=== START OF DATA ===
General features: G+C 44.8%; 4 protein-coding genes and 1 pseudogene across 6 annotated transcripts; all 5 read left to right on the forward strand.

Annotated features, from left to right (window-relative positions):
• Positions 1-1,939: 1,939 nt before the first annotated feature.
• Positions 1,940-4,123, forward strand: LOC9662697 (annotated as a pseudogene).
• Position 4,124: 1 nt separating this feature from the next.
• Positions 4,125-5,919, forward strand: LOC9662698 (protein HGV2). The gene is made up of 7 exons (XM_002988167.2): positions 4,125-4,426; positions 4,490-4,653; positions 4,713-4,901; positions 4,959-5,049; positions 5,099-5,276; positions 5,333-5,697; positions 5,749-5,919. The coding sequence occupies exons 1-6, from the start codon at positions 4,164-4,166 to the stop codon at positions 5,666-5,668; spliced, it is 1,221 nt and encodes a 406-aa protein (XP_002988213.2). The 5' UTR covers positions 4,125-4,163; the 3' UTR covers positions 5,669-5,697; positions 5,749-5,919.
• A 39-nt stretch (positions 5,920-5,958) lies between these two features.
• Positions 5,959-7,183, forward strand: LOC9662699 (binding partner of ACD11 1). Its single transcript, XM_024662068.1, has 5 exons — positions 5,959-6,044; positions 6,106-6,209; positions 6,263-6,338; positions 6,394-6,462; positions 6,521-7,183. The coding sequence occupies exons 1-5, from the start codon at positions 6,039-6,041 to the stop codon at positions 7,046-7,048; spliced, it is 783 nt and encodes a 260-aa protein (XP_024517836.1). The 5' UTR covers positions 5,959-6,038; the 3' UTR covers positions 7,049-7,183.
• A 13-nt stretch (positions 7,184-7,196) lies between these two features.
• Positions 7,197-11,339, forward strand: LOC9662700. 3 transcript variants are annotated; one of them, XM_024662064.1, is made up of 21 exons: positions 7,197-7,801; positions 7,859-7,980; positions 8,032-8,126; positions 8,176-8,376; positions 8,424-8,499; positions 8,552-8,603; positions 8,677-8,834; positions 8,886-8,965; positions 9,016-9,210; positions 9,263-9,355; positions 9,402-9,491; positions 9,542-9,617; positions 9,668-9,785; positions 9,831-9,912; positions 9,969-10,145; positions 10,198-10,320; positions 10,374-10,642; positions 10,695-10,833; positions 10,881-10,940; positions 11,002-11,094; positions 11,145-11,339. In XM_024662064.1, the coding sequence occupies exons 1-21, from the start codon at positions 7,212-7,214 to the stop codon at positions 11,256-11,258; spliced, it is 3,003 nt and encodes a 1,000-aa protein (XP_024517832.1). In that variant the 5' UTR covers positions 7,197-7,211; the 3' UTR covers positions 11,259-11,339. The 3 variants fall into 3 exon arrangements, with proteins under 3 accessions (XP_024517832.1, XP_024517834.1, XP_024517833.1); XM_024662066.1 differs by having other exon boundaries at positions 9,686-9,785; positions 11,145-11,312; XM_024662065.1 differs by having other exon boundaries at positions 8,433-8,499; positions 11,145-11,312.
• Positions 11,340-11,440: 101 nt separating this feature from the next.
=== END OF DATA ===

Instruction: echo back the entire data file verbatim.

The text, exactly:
General features: G+C 44.8%; 4 protein-coding genes and 1 pseudogene across 6 annotated transcripts; all 5 read left to right on the forward strand.

Annotated features, from left to right (window-relative positions):
• Positions 1-1,939: 1,939 nt before the first annotated feature.
• Positions 1,940-4,123, forward strand: LOC9662697 (annotated as a pseudogene).
• Position 4,124: 1 nt separating this feature from the next.
• Positions 4,125-5,919, forward strand: LOC9662698 (protein HGV2). The gene is made up of 7 exons (XM_002988167.2): positions 4,125-4,426; positions 4,490-4,653; positions 4,713-4,901; positions 4,959-5,049; positions 5,099-5,276; positions 5,333-5,697; positions 5,749-5,919. The coding sequence occupies exons 1-6, from the start codon at positions 4,164-4,166 to the stop codon at positions 5,666-5,668; spliced, it is 1,221 nt and encodes a 406-aa protein (XP_002988213.2). The 5' UTR covers positions 4,125-4,163; the 3' UTR covers positions 5,669-5,697; positions 5,749-5,919.
• A 39-nt stretch (positions 5,920-5,958) lies between these two features.
• Positions 5,959-7,183, forward strand: LOC9662699 (binding partner of ACD11 1). Its single transcript, XM_024662068.1, has 5 exons — positions 5,959-6,044; positions 6,106-6,209; positions 6,263-6,338; positions 6,394-6,462; positions 6,521-7,183. The coding sequence occupies exons 1-5, from the start codon at positions 6,039-6,041 to the stop codon at positions 7,046-7,048; spliced, it is 783 nt and encodes a 260-aa protein (XP_024517836.1). The 5' UTR covers positions 5,959-6,038; the 3' UTR covers positions 7,049-7,183.
• A 13-nt stretch (positions 7,184-7,196) lies between these two features.
• Positions 7,197-11,339, forward strand: LOC9662700. 3 transcript variants are annotated; one of them, XM_024662064.1, is made up of 21 exons: positions 7,197-7,801; positions 7,859-7,980; positions 8,032-8,126; positions 8,176-8,376; positions 8,424-8,499; positions 8,552-8,603; positions 8,677-8,834; positions 8,886-8,965; positions 9,016-9,210; positions 9,263-9,355; positions 9,402-9,491; positions 9,542-9,617; positions 9,668-9,785; positions 9,831-9,912; positions 9,969-10,145; positions 10,198-10,320; positions 10,374-10,642; positions 10,695-10,833; positions 10,881-10,940; positions 11,002-11,094; positions 11,145-11,339. In XM_024662064.1, the coding sequence occupies exons 1-21, from the start codon at positions 7,212-7,214 to the stop codon at positions 11,256-11,258; spliced, it is 3,003 nt and encodes a 1,000-aa protein (XP_024517832.1). In that variant the 5' UTR covers positions 7,197-7,211; the 3' UTR covers positions 11,259-11,339. The 3 variants fall into 3 exon arrangements, with proteins under 3 accessions (XP_024517832.1, XP_024517834.1, XP_024517833.1); XM_024662066.1 differs by having other exon boundaries at positions 9,686-9,785; positions 11,145-11,312; XM_024662065.1 differs by having other exon boundaries at positions 8,433-8,499; positions 11,145-11,312.
• Positions 11,340-11,440: 101 nt separating this feature from the next.